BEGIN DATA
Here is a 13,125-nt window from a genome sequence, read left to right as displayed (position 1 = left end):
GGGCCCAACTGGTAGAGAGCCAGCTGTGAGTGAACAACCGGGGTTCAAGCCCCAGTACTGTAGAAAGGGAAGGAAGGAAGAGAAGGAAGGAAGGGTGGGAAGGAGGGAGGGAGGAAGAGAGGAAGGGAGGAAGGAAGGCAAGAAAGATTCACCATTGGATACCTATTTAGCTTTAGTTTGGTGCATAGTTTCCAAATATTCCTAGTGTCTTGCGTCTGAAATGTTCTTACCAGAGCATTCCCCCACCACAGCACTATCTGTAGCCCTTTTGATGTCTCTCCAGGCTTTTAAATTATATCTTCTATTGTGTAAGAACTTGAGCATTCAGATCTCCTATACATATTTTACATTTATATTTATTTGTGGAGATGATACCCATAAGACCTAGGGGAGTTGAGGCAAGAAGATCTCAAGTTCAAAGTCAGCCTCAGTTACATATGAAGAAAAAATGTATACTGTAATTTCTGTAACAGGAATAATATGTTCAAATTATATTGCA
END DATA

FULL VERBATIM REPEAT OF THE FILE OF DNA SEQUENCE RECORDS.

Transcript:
Here is a 13,125-nt window from a genome sequence, read left to right as displayed (position 1 = left end):
GGGCCCAACTGGTAGAGAGCCAGCTGTGAGTGAACAACCGGGGTTCAAGCCCCAGTACTGTAGAAAGGGAAGGAAGGAAGAGAAGGAAGGAAGGGTGGGAAGGAGGGAGGGAGGAAGAGAGGAAGGGAGGAAGGAAGGCAAGAAAGATTCACCATTGGATACCTATTTAGCTTTAGTTTGGTGCATAGTTTCCAAATATTCCTAGTGTCTTGCGTCTGAAATGTTCTTACCAGAGCATTCCCCCACCACAGCACTATCTGTAGCCCTTTTGATGTCTCTCCAGGCTTTTAAATTATATCTTCTATTGTGTAAGAACTTGAGCATTCAGATCTCCTATACATATTTTACATTTATATTTATTTGTGGAGATGATACCCATAAGACCTAGGGGAGTTGAGGCAAGAAGATCTCAAGTTCAAAGTCAGCCTCAGTTACATATGAAGAAAAAATGTATACTGTAATTTCTGTAACAGGAATAATATGTTCAAATTATATTGCA